OSHA’s New Silica Rule


Here’s what you need to know.

Background: Respirable crystalline silica is produced by the drilling, cutting, and grinding of materials that contain silica, such as concrete, stone, and brick. Health effects of silica dust include silicosis, lung cancer, kidney disease, and COPD (Chronic Obstructive Pulmonary Disease).

The New Rule: The rule cuts the permissible exposure limit (PEL) for silica dust to 50 micrograms of silica per cubic meter (µg/m3) of air, as an 8-hour time-weighted average (TWA).  The old silica PEL was 250 µg/m3.  Note that this is quite a drastic reduction. Read the rule here.


*Construction: employers must be in full compliance by June 23, 2017. General industry and maritime: employers must be in full compliance by June 23, 2018.


What does this mean for your business?

Employers may choose to comply with the specific exposure control methods in Table 1, on page 2,  of the Construction Standard, which enumerates eighteen specific construction tasks and mandates certain control methods according to factors such as duration and location of exposure.
The second compliance measure available to employers is to measure workers’ exposure and independently decide which control methods work best to limit exposures.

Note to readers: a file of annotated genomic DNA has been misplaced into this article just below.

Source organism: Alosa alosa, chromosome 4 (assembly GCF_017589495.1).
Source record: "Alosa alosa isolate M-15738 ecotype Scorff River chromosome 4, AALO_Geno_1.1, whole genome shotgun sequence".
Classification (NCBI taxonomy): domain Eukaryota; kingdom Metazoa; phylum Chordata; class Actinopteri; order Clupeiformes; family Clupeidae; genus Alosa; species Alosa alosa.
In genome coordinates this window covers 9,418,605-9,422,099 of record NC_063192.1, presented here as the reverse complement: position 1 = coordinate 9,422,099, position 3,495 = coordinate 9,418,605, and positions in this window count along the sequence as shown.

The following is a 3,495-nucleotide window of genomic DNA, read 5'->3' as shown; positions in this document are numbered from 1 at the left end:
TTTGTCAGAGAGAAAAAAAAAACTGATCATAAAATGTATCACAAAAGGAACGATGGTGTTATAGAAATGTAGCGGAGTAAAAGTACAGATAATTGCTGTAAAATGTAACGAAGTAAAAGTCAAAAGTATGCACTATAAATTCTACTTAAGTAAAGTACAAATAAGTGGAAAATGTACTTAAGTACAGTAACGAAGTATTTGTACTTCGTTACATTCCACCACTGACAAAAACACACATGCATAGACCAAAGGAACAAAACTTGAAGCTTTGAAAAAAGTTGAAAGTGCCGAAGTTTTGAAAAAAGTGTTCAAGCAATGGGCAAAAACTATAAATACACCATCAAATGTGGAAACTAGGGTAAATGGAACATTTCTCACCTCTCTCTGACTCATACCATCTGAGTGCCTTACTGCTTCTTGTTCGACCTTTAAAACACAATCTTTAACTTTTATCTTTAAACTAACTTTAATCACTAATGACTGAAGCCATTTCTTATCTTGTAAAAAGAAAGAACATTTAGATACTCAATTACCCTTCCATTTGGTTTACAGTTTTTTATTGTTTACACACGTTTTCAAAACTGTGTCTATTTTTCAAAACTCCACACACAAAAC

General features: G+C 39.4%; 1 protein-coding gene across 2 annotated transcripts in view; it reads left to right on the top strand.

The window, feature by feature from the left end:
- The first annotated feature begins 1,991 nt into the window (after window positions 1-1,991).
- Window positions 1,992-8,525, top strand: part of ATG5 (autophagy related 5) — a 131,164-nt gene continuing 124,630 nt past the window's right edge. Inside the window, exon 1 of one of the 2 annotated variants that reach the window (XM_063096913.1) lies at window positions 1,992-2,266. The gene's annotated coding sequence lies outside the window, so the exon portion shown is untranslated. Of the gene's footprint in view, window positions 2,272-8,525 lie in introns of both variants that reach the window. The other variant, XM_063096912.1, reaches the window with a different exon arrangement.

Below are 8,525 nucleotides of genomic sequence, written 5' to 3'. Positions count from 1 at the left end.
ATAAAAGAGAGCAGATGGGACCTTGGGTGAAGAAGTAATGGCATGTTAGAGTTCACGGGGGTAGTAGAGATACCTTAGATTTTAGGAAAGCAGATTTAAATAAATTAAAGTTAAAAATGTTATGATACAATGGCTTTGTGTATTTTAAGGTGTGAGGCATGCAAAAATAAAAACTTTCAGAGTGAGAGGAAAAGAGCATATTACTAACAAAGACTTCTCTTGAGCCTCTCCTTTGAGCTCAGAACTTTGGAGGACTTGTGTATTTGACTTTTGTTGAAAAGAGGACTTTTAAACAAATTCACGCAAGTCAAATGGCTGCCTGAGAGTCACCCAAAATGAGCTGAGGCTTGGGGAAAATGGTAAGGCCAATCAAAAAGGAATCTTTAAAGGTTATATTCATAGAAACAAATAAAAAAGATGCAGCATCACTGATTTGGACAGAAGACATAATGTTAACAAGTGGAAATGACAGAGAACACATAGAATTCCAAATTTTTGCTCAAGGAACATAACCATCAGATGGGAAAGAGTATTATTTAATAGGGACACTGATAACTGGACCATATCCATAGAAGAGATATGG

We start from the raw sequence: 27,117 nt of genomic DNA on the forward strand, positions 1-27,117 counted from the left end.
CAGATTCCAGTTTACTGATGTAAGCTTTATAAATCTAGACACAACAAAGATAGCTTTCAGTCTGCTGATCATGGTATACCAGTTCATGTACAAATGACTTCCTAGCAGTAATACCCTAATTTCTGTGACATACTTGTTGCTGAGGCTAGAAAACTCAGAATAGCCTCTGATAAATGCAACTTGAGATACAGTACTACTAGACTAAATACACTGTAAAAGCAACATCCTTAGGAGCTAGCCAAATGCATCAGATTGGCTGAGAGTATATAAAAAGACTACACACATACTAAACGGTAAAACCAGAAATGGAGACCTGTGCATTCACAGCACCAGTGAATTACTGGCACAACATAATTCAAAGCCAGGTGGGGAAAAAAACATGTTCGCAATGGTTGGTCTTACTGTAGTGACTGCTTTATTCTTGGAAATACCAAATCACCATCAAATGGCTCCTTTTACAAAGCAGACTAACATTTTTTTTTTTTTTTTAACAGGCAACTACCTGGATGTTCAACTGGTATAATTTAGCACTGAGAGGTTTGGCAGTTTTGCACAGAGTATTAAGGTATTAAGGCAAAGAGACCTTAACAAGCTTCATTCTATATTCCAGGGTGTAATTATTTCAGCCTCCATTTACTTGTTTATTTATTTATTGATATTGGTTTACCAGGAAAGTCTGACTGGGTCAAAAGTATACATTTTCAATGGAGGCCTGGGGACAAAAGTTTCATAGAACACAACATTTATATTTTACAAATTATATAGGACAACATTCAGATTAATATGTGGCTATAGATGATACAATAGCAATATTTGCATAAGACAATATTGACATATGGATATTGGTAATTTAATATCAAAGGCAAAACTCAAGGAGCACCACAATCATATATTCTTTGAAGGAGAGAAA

Regardless of which exposure control methods are used, all construction employers are required to:
  • Establish and implement a written exposure control plan that identifies tasks that involve exposure and methods used to protect workers.
  • Provide respirators to protect workers when engineering controls cannot limit exposures to the PEL.  This requires compliance with 29 CFR 1910.134 which necessitates a written respirator program.
  • Hazard communication: The employer shall include respirable crystalline silica in the program established to comply with the hazard communication standard (HCS) (29 CFR 1910.1200).
  • Train workers on work operations that result in silica exposure and ways to limit exposure.
  • Restrict housekeeping practices that expose workers to silica where feasible alternatives are available.
  • Limit workers’ access to areas where they could be exposed above the PEL.
  • Medical surveillance: the employer shall make medical surveillance available for each employee who will be required to use a respirator for 30 or more days per year.


How AirQuest can help.

AirQuest understands the importance of your worker’s health and safety as well as the need to be in compliance with the updated rule. We have been a trusted source for worker exposures for the Navy and are ready to help you!
Our services that we can provide you to ensure compliance include of the following:
  • Assist employers with  compliance
  • Air sample for respirable crystalline silica
  • Prepare written exposure control plan
  • Prepare and/or update written hazard communication program
  • Prepare written respirator program
  • Train workers on work operations that result in silica exposure and ways to limit exposure
  • Provide consultation services pertaining to implementation of engineering controls and work practices to minimize exposure